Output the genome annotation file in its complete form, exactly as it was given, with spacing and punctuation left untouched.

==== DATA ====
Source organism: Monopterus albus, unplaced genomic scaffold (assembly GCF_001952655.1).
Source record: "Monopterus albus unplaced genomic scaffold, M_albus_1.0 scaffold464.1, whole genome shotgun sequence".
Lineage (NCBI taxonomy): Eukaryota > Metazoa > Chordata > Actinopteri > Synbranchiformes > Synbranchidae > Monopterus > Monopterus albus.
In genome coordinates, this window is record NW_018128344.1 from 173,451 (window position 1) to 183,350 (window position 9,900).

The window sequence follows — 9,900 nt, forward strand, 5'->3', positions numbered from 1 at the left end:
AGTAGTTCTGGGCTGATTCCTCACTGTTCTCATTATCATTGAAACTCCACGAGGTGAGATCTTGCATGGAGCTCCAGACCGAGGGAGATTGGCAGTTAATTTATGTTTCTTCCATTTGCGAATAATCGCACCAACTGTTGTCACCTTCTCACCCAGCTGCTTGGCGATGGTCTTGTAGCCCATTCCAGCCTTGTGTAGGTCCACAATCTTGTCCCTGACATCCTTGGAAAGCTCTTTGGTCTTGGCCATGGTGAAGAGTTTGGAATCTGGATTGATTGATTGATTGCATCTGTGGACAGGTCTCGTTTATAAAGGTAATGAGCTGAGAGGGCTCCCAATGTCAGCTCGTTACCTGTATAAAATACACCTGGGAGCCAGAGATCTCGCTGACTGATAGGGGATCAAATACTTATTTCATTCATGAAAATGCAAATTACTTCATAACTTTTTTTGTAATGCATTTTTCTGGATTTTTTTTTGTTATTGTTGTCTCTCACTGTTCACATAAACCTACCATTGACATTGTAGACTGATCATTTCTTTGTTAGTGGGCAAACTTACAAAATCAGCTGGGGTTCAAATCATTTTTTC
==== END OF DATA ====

Source organism: Monopterus albus, unplaced genomic scaffold (assembly GCF_001952655.1).
Source record: "Monopterus albus unplaced genomic scaffold, M_albus_1.0 scaffold464.1, whole genome shotgun sequence".
Lineage (NCBI taxonomy): Eukaryota > Metazoa > Chordata > Actinopteri > Synbranchiformes > Synbranchidae > Monopterus > Monopterus albus.
In genome coordinates, this window is record NW_018128344.1 from 173,451 (window position 1) to 183,350 (window position 9,900).

The window sequence follows — 9,900 nt, forward strand, 5'->3', positions numbered from 1 at the left end:
AGTAGTTCTGGGCTGATTCCTCACTGTTCTCATTATCATTGAAACTCCACGAGGTGAGATCTTGCATGGAGCTCCAGACCGAGGGAGATTGGCAGTTAATTTATGTTTCTTCCATTTGCGAATAATCGCACCAACTGTTGTCACCTTCTCACCCAGCTGCTTGGCGATGGTCTTGTAGCCCATTCCAGCCTTGTGTAGGTCCACAATCTTGTCCCTGACATCCTTGGAAAGCTCTTTGGTCTTGGCCATGGTGAAGAGTTTGGAATCTGGATTGATTGATTGATTGCATCTGTGGACAGGTCTCGTTTATAAAGGTAATGAGCTGAGAGGGCTCCCAATGTCAGCTCGTTACCTGTATAAAATACACCTGGGAGCCAGAGATCTCGCTGACTGATAGGGGATCAAATACTTATTTCATTCATGAAAATGCAAATTACTTCATAACTTTTTTTGTAATGCATTTTTCTGGATTTTTTTTTGTTATTGTTGTCTCTCACTGTTCACATAAACCTACCATTGACATTGTAGACTGATCATTTCTTTGTTAGTGGGCAAACTTACAAAATCAGCTGGGGTTCAAATCATTTTTTC